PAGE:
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People seek shelter from a brief moment of rain at the start of the May long weekend at Trinity Bellwoods Park in Toronto on May 22, 2021.Tijana Martin/The Canadian Press

Toronto was surprised by another pandemic summer.

That was how it looked on the weekend as thousands of people lined up for water taxis to Toronto Island. City ferries were full. Across the harbour, the green haven of the islands stood coolly waiting. On the shore, families with coolers and blankets baked in the sun. Why didn’t Toronto give them somewhere to go?

This was an extreme example of scenes that repeated across the city. The hot weather and COVID-19 sent Torontonians outside, but public facilities were not quite ready and not quite adequate.

Toronto hasn’t put enough into its public realm, and now we are paying the price.

It would be easy to dismiss this as a pandemic phenomenon. During a lockdown, there’s nowhere to go but the park.

But we knew that in 2020. And despite Premier Doug Ford government’s flaky public-health guidance this spring, city parks staff should have been ready to open water fountains, washrooms and splash pads – at least – before the hot weather hit. They weren’t. This week, Mayor John Tory and several city councillors were busy trying to get this done.

It’s unclear whether the problem with fountains and washrooms is just a lack of political will. Most city councillors are homeowners and many have second homes. Many of them simply don’t understand the essential role of parks in the lives of most Torontonians. (About half the city lives in apartments.)

A number of city councillors, including deputy mayors Denzil Minnan-Wong and Stephen Holyday, are so eager to clear the encampments out of the parks that they voted against the prospect of providing more portable toilets and washing facilities for their inhabitants.

But back to the Toronto Island Park: It’s a destination for people across the city and the region. Even before COVID-19 reduced ferry capacity, long lineups were routine.

Council has talked for years about replacing the antiquated ferries, which are older than most Torontonians (the Sam McBride dates to 1939). And the ferry terminal is a concrete cattle pen. The city conducted a design competition back in 2015 for a new Jack Layton Ferry Terminal and park, selecting an excellent design by West 8, KPMB and Greenberg Consultants.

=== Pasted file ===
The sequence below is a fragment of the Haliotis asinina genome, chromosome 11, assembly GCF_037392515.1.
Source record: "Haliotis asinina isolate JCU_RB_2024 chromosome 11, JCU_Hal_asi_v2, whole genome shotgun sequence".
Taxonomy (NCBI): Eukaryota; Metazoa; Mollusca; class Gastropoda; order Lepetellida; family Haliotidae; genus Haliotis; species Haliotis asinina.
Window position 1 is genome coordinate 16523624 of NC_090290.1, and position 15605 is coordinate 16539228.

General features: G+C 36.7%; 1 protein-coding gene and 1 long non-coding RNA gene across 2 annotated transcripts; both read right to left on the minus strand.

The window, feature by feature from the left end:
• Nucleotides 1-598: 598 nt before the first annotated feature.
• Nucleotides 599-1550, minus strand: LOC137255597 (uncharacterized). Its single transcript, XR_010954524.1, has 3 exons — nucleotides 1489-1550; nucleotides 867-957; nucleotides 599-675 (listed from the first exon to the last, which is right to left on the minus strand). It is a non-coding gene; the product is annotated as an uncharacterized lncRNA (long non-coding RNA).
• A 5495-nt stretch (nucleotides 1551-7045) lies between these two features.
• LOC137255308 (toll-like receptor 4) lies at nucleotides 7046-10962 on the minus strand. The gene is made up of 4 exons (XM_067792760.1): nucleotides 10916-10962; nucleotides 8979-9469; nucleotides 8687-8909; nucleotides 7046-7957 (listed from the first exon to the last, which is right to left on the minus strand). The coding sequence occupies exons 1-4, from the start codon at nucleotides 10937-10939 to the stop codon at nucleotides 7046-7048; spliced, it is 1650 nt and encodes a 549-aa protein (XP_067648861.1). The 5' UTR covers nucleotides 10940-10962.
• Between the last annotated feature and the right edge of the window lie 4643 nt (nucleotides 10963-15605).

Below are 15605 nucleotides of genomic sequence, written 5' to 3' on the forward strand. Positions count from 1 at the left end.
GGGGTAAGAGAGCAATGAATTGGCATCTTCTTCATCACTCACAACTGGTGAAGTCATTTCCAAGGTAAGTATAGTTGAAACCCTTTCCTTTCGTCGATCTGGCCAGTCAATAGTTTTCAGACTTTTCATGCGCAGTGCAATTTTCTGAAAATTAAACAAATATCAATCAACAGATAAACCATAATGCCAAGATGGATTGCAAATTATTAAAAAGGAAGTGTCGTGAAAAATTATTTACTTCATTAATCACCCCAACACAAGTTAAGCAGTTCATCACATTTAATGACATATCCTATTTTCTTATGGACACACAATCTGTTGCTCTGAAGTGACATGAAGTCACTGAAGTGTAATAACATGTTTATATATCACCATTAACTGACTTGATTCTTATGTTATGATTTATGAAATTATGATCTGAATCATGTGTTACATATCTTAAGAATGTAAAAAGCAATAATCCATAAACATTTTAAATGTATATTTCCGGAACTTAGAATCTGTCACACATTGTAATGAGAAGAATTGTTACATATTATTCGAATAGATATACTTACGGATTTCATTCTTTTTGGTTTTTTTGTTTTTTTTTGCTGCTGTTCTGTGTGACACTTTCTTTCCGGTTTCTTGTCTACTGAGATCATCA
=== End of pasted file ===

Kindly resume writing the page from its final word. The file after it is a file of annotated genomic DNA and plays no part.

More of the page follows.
So where is it?

Years of austerity budgeting have left it stillborn. Toronto aims to pay for it from development fees and charges; those funds (and others) are still accumulating.

It’s a similar story with the ferries. The city is now working on a 15-year plan to replace them with newer, larger ferries; a spokesperson says the goal is to tender for two of these in 2022. They’ll be a while.

There may be one solution coming soon: “sea buses,” smaller vessels running as public transit along routes from the islands to the mainland, including the newly rebuilt Port Lands. The agency Waterfront Toronto is examining the idea now.

Another is to use the tunnel that already exists – linking the city to Billy Bishop Airport on the island. The airport is publicly owned. Councillor Joe Cressy, who represents the area, said that students on the island’s public school travelled through this route to school during the pandemic.

Would it be possible to run public buses across the airport from the tunnel to the park? “We have broached that with Ports Toronto,” he said, “and where there’s a will, there’s a way.”

And then there’s the airport itself. Its land lease expires in 2033; the planes could go away. They should. This would open up 200 acres of land for other uses and knit the Toronto Island Park into daily life with a reliable fixed link. “That is clearly the big piece of the puzzle, and it’s time to ask the question,” Mr. Cressy said.

A bigger Island Park would take real effort. To build a city that’s more equitable, with a rich communal life, is hard work. But it needs to be done, this and every summer.

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